- the active participation of many BCMC members in the wild and woolly days of the ROSS (Run Out the Skagit Spoilers) society, which contributed substantially to the dedication of the BC portion of the Skagit valley as a park;
- the 1973 submission to the Provincial Government of a detailed and impassioned brief by BCMC past President and Honorary Member Roy Mason for setting aside the Stein Valley as a Park;
- an extensive proposal for the preservation of the "Clendenning/Elaho/Upper Lillooet wilderness", an area now partially reserved in parks, by a youthful BCMC member Randy Stoltmann (who sadly died in an avalanche on a ski-touring expedition in 1994);
- efforts to establish Pinecone - Burke Provincial Park during the 1990s;
- efforts during the 1990s and 2000s through the Sea-to-Sky Winter and Summer Backcountry Recreation Forums and the Sea-to-Sky LRMP to protect wilderness recreation opportunities in the Squamish Forest District and have some areas off-limits to snowmobiling. The results look reasonable on paper, but the government has been unwilling and/or incapable of doing anything about snowmobiling. Areas such as those around the BCMC North Ck. Cabin, have been protected against road development and logging, however.
There are many more examples of the BCMC and its members working collectively or individually, in concert with affiliated groups, such as the Federation of Mountain Clubs (FMCBC) and the Climbers Access Society in the preservation and protection of BC's significant mountain landscapes. One of the best known is the late Honorary Member John Clarke, who, after achieving legendary status as a mountain explorer with many hundreds of first and other ascents, devoted the last eight years of his life to environmental education of BC school children and native youth.
As early as 1949 the BCMC was asked to supply volunteers to help out the First Aid Ski Patrol on Mt. Seymour during winter weekends and by1952 the RCMP and the Forest Service were assisted by a Mountain Emergency Squad, which later evolved into the Mountain Rescue Group (MRG), a registered society with local climbers, including many BCMC members, trained in rescue operations. It was prominent in search efforts for lost hikers on the north shore and during the high profile hunt for the vanished TCA North Star airplane, which was later found on Mt. Slesse by a climbing party. The MRG carried out many rescue operations on the local mountains and some members even assisted prominently in the avalanche disaster at the Granduc mine. The search and rescue role was later taken over by various local groups, who could respond more quickly and would have more specialized training, such as the North Shore Rescue.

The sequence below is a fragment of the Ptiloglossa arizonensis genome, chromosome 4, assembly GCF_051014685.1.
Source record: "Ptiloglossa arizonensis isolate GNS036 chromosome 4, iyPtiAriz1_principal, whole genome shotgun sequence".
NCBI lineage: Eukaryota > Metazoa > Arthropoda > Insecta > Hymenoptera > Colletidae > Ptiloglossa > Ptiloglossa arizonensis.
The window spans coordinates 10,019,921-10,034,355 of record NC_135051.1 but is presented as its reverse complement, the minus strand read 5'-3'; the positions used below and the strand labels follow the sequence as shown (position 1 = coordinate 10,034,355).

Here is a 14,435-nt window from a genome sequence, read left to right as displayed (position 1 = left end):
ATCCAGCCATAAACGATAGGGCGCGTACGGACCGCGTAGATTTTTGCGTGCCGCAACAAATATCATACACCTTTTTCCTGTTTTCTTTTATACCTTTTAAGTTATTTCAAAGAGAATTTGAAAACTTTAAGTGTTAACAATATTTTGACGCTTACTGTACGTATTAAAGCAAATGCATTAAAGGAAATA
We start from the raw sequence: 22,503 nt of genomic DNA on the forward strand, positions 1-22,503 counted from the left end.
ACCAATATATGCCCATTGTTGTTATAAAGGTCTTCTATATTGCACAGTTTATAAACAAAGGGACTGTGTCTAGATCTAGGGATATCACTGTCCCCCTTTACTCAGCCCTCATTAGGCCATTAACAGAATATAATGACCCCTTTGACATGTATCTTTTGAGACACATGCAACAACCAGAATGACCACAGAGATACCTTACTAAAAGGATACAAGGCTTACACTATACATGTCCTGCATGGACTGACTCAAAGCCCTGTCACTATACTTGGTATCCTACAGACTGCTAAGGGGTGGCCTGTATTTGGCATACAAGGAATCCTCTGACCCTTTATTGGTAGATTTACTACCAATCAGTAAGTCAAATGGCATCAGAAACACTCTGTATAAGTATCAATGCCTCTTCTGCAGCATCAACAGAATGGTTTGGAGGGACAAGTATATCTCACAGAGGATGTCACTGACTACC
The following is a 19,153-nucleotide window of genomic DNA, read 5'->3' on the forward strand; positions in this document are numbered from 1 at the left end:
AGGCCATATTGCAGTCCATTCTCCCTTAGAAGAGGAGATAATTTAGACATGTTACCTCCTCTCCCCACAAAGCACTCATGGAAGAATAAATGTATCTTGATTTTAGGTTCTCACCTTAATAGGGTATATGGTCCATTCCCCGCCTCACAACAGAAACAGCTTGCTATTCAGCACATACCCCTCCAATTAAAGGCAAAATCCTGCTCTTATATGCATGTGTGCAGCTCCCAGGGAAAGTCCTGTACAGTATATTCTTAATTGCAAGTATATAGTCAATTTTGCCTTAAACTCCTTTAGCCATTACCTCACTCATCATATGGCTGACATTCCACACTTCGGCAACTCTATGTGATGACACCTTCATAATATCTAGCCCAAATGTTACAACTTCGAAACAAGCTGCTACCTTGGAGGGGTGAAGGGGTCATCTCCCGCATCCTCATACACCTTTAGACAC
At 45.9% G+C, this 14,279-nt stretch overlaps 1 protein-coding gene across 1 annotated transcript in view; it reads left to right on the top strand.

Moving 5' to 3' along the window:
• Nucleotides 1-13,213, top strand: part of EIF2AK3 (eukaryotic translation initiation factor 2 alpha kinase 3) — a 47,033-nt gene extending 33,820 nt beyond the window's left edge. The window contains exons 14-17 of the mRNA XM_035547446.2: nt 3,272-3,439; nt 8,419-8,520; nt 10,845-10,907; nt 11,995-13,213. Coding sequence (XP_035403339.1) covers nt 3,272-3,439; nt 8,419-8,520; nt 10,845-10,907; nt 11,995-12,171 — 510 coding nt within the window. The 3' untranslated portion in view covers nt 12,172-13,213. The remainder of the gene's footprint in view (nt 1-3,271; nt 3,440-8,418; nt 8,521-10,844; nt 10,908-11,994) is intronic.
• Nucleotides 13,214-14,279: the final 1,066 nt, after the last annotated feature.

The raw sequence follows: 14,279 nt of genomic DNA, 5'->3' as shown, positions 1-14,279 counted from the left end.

Rock, snow and ice climbing instruction has been a regular part of BCMC activities for many years. In the sixties the BCMC even teamed up with the Vancouver School Board in offering spring evening classes combined with one or two weekend practices in mountain craft. Later the Mountain Rescue Group was assigned the role of climbing instruction, many times with experienced BCMC members as instructors. Following the demise of the MRG, the FMCBC became its successor in the 1970s. The FMCBC then took over climbing training, again frequently using BCMC members as instructors. Since the 1980s, when FMCBC training reverted to a private commercial company, mountaineering training, both beginners and advanced, has again been offered by the BCMC and a summer and winter training program has again become an important feature of the Club's schedule.
CABINS AND TRAILS
Since even before its inception, the BCMC has been actively involved in hut and trail construction and maintenance. Some of the key charter members of the BCMC had built a cabin on Grouse Mtn. in 1906. This cabin was used by the BCMC after the club formed, but was soon replaced with a larger cabin in 1910, then another in 1926. Two cabins were built on Mt. Seymour in 1933 and 1940. Five cabins were built in the 1965 - 1970 period, in the Lucky Four Group, Chilliwack valley (soon destroyed by an avalanche), near Singing Pass and Wedgemount Lake, Garibaldi Park, at Mountain Lake, above Brittania Beach, and near the Tellot Glacier, Mount Waddington area. Another cabin was built in 1986 in the North Ck. Valley. Recent attempts to construct another cabin have encountered problems in finding a suitable location.
The BCMC and its members have been building and maintaining trails throughout southwestern BC again since even before the club's inception. The BCMC trail on Grouse Mtn. is a legacy of the various trails the club built on Grouse to access its cabins and the upper slopes. The first trail to the Black Tusk Meadows was cut by the BCMC under the leadership of then club president Billy Gray in 1912. Many of our Lower Mainland trails, such as those to Williamson Lake, the Lions, the Squamish Chief, Singing Pass, Wedgemount Lake, and North Ck., owe their existence partly or completely to Paul Binkert, an Honorary Member and Honorary BCMC President from 1980 to 1995. Paul started organized trail building by the BCMC in 1959 and chaired the BCMC's first trail committee in the 1960s. Many other BCMC members, but notably Pat Crean, Sev Heiberg, Paul Kubik, David Scanlon, and Ed Zenger, have organized trail building and maintenance trips during the last 30 years.